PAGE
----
Full Shots: How to Capture Your Characters From Head to Toe

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Sure, a close-up brings you eye-to-eye with the action, but sometimes you need to see the whole picture. Enter the full shot, a way for filmmakers to focus on their subject from top to bottom. 

Cue the classic “walking in slow-mo toward the camera” montage—we’re diving into full shots and how to capture them correctly, with iconic examples from movie history.

What is a full shot?

Full shots show the subject’s entire body in the frame from head to toe. Also referred to as an “extreme longshot,” a full shot is an effective way to establish a character and their actions—what they’re wearing, how they’re dressed, and the way they exist within a space. The technique can also be used to contextualize (or contrast) a subject with the setting. 

Full shot examples

“Rocky” (1976)

During this scene from the iconic sports drama, director John G. Avildsen combines a full with a two-shot. This way, we can see the evolving body language of both Rocky (Sylvester Stallone) and Adrian (Talia Shire) on their first date, as well as notice Stallone is actually jogging on ice without skates. 

“Star Wars” (1977)

An iconic villain needs a memorable entrance. In “Star Wars,” George Lucas frames our first look at Darth Vader in a full shot. With the camera at a slight low angle, Vader’s imposing nature—especially contrasted with the underlings and corpses surrounding him—is obvious without explanation.

“Wonder Woman” (2017) 

Patty Jenkins’ comic book blockbuster utilizes a full shot as Diana (Gal Gadot) heroically steps onto the battlefield. The moment captures everything you want in a superhero moment, top to bottom: Diana’s determined gaze, the ripped-from-the-pages costume, her confident stride, and just enough of the environment to understand the danger she’s in. 

“If [they] did a wide or extreme wide [shot], it would provoke a different feeling,” says director Cat Hostick (“The Haunted Museum," “Eli Roth Presents: A Ghost Ruined My Life”). “We may not be able to see confidence and fierceness in her face. And she would look smaller in the frame, which may make her feel more powerless in her environment, which doesn’t feel hero-esque.”

Full shot vs. wide shot

In filmmaking, the full shot is similar to a wide shot—but there’s a subtle difference. It all comes down to intention.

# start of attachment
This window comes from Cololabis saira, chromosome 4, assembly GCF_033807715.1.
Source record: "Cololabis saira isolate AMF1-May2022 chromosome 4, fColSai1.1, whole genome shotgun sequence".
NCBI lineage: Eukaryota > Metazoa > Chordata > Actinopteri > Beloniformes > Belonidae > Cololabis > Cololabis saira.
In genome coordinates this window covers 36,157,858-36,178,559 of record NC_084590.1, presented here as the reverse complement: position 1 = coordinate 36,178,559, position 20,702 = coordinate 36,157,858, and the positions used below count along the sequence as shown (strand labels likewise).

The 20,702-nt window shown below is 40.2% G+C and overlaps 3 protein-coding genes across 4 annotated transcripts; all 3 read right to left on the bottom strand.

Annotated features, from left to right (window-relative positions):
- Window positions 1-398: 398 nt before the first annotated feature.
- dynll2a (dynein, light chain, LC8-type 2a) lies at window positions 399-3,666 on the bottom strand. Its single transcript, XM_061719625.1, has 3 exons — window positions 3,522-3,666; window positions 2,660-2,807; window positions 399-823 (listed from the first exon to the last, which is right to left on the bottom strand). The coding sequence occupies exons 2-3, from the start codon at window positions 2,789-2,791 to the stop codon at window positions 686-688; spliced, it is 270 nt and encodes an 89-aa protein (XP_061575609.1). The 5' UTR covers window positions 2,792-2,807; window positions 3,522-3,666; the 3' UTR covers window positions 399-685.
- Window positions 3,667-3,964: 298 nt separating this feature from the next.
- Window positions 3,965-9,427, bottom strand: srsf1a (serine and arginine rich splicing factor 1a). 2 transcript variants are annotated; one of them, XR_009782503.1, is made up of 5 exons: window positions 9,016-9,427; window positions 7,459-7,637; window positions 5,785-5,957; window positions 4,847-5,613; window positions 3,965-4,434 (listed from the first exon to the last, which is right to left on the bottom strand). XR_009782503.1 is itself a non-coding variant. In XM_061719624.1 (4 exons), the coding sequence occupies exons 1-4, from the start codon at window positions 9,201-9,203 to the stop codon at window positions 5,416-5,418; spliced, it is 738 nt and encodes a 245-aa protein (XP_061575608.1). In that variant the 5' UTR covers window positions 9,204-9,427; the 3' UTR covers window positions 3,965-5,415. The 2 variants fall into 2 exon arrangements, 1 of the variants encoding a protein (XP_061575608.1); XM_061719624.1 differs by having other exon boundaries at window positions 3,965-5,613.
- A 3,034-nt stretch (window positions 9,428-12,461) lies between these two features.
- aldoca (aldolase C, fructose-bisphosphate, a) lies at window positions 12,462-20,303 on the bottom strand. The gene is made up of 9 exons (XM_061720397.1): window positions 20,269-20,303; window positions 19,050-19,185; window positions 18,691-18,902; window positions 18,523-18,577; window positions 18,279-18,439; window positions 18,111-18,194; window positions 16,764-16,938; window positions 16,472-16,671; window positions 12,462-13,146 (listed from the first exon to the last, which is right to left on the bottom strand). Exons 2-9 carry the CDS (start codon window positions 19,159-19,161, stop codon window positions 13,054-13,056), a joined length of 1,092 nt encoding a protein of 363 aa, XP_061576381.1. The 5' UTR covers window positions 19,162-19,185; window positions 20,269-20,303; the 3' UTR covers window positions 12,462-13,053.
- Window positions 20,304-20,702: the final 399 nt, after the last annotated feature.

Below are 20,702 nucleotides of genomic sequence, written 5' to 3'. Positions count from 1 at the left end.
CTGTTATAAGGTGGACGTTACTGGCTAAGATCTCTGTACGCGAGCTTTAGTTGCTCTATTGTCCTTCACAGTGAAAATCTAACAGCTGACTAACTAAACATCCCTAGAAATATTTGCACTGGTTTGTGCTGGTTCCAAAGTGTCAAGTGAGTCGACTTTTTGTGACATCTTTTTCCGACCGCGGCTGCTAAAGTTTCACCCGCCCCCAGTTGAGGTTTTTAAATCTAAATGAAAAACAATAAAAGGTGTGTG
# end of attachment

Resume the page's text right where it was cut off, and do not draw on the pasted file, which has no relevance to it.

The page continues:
In a wide shot, you will often see the subject from head to toe, but it’s not entirely about the subject. Wides encompass a broader view of the scene, conveying context, scale, location, and atmosphere. Take this example from George Miller’s “Mad Max: Fury Road.” Yes, you see Tom Hardy’s Max Rockatansky in full, but the purpose of the shot is to place him against the vast emptiness of the wasteland. 

Once you understand the difference, you can get even more specific with shots such as the extreme wide—which reduces the subject to a miniscule part of the frame—or a medium wide (also called a cowboy shot), which captures the subject from head to knees.

“Knowing the terminology saves you time and money—medium wide, extreme wide, or full shot [are] all different,” says Hostick. “If you said, ‘I want a wide,’ to your director of photography and first assistant director [and] the team mistakenly interprets your direction as an ‘extreme wide’ because you said ‘wide,’ they will spend half an hour clearing vehicles and gear when they don’t need to. If you said [more specifically] a full shot or medium wide, that would never happen. Know your lingo!”

Tips for effectively capturing full shots

Plan ahead. Before you even step onto set, create a comprehensive shot list that breaks down the specific angle and lens you’re using, any movement, and lighting details. Don’t just think logistics—understand how all of these details help illuminate and add to the overall story or scene. If a full is going on the shot list, there should be a reason why.

Be meticulous about details. Once you know the intention behind your full shot, drill down into the details of it. Is there something specific you want to convey about a character’s relationship to their environment or scene partner? What does the way they’re standing and/or moving tell us about them? On set, check your monitors to ensure every element is in place. (Hostick recommends the viewfinder app Artemis if you can’t afford a multi-monitor setup.)

“I like to have a mini monitor on set along with my bigger monitors so I can see what details those audiences are seeing on both,” Hostick says. “If you choose a full shot and the emotion on their faces are important in that shot, check the mini monitor to make sure you can see their emotions clearly enough.”

Consider the background. Ensure that the backdrop is helping to add depth to your image. Consider any ways your setting can complement your subject. Are they a fish out of water in a place they don’t belong? Do their surroundings imply danger or comfort? 

Collaborate with actors. Even with all these details in your head, it’s important to remember that actors aren’t just props. Discuss the objective of the shot. Stay open-minded to any creative suggestions that spring from these discussions.

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